Crafting Characterization in Film

Characterization in film can ultimately make or break a movie. Unless you read screenplays, you probably don’t realize how much work screenwriters go through to craft that characterization in their script. Solid characterization is one of the major components that script readers look for in new scripts. How can you practice better characterization if it is an essential characteristic of your writing?

It All Starts With a Backstory

Hit HBO series Westworld cited the backstory as one of the major components to creating realistic characterization. In Westworld, humans visit a wild-west-themes amusement park where they interact with life-like robotic “hosts.” In programming, the psyche of each host, the creator, starred by Anthony Hopkins, writes a keystone backstory experience that informs the way each host acts and thinks.

Think of your characters like the hosts in Westworld. You have to figure out how to make your created characters seem more lifelike and less like robots. Their backstory is the foundation that informs their actions, similar to how humans think.

Though it may not be included in your story itself, spending some time thinking about each character’s backstory will prove a fruitful exercise. Not only will this make writing your story easier, but it will create depth that your character can draw from throughout your story. 

Give Them Virtues and Vices

Convincing characters have many of the traits and desires we see in humanity. They are motivated by successes and failures, and their personality is governed by virtue and vice.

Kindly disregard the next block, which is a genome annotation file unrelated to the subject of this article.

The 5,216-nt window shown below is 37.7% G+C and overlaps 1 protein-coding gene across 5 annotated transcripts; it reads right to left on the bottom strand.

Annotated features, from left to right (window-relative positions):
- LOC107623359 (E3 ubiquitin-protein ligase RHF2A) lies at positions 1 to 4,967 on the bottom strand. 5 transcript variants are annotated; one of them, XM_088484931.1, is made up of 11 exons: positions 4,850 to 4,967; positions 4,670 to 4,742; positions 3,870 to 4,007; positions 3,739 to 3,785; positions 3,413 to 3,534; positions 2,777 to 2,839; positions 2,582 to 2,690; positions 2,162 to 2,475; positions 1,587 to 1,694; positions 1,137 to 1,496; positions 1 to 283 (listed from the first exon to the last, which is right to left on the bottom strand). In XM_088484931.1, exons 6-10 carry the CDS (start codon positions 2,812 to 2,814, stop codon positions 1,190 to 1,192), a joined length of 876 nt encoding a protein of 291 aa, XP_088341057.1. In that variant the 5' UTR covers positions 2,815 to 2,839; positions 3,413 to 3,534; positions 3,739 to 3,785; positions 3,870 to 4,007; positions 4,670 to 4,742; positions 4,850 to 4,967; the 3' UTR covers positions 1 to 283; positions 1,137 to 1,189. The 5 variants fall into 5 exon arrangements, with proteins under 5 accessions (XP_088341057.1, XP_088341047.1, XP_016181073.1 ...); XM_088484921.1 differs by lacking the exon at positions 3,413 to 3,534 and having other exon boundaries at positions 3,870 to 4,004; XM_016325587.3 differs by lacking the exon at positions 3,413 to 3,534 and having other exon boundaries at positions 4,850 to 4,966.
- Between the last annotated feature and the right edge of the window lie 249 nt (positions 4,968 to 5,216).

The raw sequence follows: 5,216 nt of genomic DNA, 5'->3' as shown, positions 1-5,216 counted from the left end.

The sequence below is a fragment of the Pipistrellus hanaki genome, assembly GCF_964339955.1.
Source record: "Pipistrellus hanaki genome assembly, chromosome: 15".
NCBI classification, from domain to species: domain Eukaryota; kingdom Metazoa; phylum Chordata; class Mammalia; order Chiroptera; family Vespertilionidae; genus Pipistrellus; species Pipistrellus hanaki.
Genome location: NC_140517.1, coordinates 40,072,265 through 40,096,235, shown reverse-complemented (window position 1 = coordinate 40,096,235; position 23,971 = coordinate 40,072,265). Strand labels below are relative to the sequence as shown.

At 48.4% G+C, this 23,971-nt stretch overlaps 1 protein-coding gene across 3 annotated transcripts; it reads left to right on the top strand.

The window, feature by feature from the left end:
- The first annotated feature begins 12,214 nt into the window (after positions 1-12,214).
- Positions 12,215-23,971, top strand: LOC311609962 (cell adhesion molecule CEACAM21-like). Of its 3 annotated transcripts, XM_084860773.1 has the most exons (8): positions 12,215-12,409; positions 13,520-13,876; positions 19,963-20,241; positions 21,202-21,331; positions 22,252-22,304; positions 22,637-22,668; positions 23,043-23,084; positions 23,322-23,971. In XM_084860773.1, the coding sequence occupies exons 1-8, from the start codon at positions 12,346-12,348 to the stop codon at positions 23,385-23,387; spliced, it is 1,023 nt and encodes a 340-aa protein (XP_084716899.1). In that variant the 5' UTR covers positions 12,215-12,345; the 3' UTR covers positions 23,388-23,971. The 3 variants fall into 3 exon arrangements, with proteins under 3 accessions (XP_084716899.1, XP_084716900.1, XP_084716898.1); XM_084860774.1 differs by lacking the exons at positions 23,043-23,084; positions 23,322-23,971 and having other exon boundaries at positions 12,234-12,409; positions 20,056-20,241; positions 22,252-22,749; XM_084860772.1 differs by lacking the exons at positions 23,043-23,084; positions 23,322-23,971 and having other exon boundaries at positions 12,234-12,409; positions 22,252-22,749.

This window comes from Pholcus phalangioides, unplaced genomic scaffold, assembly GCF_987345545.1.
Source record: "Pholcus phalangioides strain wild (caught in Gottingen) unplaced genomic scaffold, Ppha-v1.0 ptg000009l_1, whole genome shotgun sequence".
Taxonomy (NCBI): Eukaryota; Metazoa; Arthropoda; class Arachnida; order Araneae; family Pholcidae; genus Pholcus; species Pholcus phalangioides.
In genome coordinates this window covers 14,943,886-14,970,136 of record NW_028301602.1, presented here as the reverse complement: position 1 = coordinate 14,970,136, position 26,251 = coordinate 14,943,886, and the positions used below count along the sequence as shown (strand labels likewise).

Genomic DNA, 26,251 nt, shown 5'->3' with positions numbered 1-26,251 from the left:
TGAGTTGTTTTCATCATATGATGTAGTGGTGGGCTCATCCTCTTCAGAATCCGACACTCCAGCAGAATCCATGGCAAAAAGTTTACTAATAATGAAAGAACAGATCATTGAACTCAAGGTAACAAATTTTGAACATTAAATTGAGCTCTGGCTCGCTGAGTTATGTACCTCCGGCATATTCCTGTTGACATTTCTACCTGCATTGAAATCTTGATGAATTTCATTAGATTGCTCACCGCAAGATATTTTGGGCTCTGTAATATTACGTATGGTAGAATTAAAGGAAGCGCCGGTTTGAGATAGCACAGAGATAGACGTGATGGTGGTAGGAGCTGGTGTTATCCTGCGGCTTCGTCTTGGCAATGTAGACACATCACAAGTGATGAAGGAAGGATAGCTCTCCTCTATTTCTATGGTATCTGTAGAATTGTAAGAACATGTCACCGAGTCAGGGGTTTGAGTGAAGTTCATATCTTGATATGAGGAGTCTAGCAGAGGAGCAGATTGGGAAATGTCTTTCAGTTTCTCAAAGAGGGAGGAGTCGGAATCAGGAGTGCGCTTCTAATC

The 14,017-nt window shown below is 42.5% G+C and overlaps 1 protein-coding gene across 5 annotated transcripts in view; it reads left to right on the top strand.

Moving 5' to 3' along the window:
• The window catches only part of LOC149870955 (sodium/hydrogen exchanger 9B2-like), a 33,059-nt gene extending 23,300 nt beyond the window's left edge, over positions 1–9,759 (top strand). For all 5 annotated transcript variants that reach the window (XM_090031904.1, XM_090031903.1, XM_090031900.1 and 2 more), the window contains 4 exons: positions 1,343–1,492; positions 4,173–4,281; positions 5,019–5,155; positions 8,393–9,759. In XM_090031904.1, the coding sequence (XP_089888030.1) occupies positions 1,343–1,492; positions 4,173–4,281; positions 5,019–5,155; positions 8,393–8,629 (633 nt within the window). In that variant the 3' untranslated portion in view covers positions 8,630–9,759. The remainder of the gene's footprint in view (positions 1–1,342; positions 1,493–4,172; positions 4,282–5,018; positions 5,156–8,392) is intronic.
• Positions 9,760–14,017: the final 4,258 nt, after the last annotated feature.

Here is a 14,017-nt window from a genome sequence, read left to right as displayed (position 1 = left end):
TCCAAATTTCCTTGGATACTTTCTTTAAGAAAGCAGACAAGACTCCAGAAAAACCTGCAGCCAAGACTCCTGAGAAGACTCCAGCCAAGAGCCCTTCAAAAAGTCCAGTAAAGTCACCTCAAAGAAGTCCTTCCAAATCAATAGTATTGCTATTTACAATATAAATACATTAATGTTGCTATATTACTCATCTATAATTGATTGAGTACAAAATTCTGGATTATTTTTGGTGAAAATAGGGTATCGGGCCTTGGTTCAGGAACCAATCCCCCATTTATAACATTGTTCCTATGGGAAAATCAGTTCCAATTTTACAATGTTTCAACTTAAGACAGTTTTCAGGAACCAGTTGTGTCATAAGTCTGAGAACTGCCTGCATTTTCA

In Greek literature, characters often have a “fatal flaw” that inevitably leads them to failure in the end. Hubris, or excessive pride, is one of the most common examples of a fatal flaw. The story of Icarus is one of the most well-known examples of this. If someone’s fatal flaw were hubris, how would they act if they received wings and were told by their parent not to fly too high? You can see in this example that it was inevitable that Icarus would disobey.

A creative writer will bend and blur the lines between these traits in their characters for desired effects. Considering a more complex character, Javert in Les Misérables is often thought of as the story’s villain. Javert is intensely motivated by justice and a profound sense of duty. That is not inherently a bad thing. Many would even consider it virtuous, but the audience sees his inability to be flexible. Justice, lacking moderation, becomes Javert’s fatal flaw.

In these examples, you can quickly see how creative you can be when developing characterization. First, before writing your story, it’s worth thinking deeply about your characters. Doing so will make the writing process much clearer down the line. In addition, you can better introduce your audience to your characters because you know your characters.

Make Use of Their Introduction

Though characterization begins with a backstory for the writer, it starts with an introduction for the reader. Like how first impressions are essential when meeting new people, characterization can make or break a character.